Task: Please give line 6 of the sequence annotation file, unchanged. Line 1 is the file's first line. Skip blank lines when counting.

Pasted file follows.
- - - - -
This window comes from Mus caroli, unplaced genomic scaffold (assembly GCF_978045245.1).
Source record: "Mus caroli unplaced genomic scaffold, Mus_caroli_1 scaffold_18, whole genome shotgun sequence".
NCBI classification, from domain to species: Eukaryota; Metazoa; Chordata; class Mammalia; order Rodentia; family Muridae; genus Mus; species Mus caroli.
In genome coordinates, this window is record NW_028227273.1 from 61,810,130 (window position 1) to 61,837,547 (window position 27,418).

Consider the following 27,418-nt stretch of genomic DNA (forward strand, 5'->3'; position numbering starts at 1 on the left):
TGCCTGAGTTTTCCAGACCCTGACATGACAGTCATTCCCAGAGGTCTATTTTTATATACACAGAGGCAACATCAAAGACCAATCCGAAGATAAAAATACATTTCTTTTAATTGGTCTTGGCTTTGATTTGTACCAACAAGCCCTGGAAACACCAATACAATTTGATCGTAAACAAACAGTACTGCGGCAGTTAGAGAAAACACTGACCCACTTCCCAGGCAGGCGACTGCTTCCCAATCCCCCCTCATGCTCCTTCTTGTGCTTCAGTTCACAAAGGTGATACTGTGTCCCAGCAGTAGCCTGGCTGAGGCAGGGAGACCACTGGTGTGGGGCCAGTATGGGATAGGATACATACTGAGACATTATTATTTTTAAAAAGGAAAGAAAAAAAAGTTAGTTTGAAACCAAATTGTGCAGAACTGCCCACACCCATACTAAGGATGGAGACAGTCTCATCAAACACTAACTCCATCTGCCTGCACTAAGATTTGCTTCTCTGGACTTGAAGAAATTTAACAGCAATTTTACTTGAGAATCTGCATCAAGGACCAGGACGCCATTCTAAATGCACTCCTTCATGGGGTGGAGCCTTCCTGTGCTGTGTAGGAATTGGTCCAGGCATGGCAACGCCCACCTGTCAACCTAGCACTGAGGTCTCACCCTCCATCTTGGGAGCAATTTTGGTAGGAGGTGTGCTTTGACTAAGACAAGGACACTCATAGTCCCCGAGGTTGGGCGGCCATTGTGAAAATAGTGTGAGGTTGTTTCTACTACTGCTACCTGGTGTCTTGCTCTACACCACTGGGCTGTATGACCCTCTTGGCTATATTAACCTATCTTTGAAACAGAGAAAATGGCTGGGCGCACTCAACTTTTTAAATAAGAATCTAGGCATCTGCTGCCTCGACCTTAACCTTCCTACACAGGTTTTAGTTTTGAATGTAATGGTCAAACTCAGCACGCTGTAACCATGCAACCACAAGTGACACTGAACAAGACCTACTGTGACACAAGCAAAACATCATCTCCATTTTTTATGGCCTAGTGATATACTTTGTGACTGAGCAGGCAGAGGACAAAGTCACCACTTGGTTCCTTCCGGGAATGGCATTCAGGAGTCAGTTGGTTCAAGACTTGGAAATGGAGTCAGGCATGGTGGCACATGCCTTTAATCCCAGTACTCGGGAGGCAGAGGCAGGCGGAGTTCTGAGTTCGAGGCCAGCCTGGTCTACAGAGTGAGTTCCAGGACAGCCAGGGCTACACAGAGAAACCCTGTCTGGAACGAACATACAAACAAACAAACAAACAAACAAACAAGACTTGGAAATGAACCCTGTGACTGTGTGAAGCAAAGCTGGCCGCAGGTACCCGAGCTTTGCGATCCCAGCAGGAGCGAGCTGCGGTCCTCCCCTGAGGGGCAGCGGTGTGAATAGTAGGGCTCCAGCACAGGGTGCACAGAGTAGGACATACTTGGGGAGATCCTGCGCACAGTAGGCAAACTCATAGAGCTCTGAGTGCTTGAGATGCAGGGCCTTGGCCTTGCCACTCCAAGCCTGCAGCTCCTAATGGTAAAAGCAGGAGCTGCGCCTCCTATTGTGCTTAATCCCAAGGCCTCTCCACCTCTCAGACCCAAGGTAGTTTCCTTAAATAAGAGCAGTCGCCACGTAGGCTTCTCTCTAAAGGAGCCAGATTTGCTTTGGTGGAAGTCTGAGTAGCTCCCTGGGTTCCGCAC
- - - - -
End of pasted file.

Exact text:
TGCCTGAGTTTTCCAGACCCTGACATGACAGTCATTCCCAGAGGTCTATTTTTATATACACAGAGGCAACATCAAAGACCAATCCGAAGATAAAAATACATTTCTTTTAATTGGTCTTGGCTTTGATTTGTACCAACAAGCCCTGGAAACACCAATACAATTTGATCGTAAACAAACAGTACTGCGGCAGTTAGAGAAAACACTGACCCACTTCCCAGGCAGGCGACTGCTTCCCAATCCCCCCTCATGCTCCTTCTTGTGCTTCAGTTCACAAAGGTGATACTGTGTCCCAGCAGTAGCCTGGCTGAGGCAGGGAGACCACTGGTGTGGGGCCAGTATGGGATAGGATACATACTGAGACATTATTATTTTTAAAAAGGAAAGAAAAAAAAGTTAGTTTGAAACCAAATTGTGCAGAACTGCCCACACCCATACTAAGGATGGAGACAGTCTCATCAAACACTAACTCCATCTGCCTGCACTAAGATTTGCTTCTCTGGACTTGAAGAAATTTAACAGCAATTTTACTTGAGAATCTGCATCAAGGACCAGGACGCCATTCTAAATGCACTCCTTCATGGGGTGGAGCCTTCCTGTGCTGTGTAGGAATTGGTCCAGGCATGGCAACGCCCACCTGTCAACCTAGCACTGAGGTCTCACCCTCCATCTTGGGAGCAATTTTGGTAGGAGGTGTGCTTTGACTAAGACAAGGACACTCATAGTCCCCGAGGTTGGGCGGCCATTGTGAAAATAGTGTGAGGTTGTTTCTACTACTGCTACCTGGTGTCTTGCTCTACACCACTGGGCTGTATGACCCTCTTGGCTATATTAACCTATCTTTGAAACAGAGAAAATGGCTGGGCGCACTCAACTTTTTAAATAAGAATCTAGGCATCTGCTGCCTCGACCTTAACCTTCCTACACAGGTTTTAGTTTTGAATGTAATGGTCAAACTCAGCACGCTGTAACCATGCAACCACAAGTGACACTGAACAAGACCTACTGTGACACAAGCAAAACATCATCTCCATTTTTTATGGCCTAGTGATATACTTTGTGACTGAGCAGGCAGAGGACAAAGTCACCACTTGGTTCCTTCCGGGAATGGCATTCAGGAGTCAGTTGGTTCAAGACTTGGAAATGGAGTCAGGCATGGTGGCACATGCCTTTAATCCCAGTACTCGGGAGGCAGAGGCAGGCGGAGTTCTGAGTTCGAGGCCAGCCTGGTCTACAGAGTGAGTTCCAGGACAGCCAGGGCTACACAGAGAAACCCTGTCTGGAACGAACATACAAACAAACAAACAAACAAACAAACAAGACTTGGAAATGAACCCTGTGACTGTGTGAAGCAAAGCTGGCCGCAGGTACCCGAGCTTTGCGATCCCAGCAGGAGCGAGCTGCGGTCCTCCCCTGAGGGGCAGCGGTGTGAATAGTAGGGCTCCAGCACAGGGTGCACAGAGTAGGACATACTTGGGGAGATCCTGCGCACAGTAGGCAAACTCATAGAGCTCTGAGTGCTTGAGATGCAGGGCCTTGGCCTTGCCACTCCAAGCCTGCAGCTCCTAATGGTAAAAGCAGGAGCTGCGCCTCCTATTGTGCTTAATCCCAAGGCCTCTCCACCTCTCAGACCCAAGGTAGTTTCCTTAAATAAGAGCAGTCGCCACGTAGGCTTCTCTCTAAAGGAGCCAGATTTGCTTTGGTGGAAGTCTGAGTAGCTCCCTGGGTTCCGCAC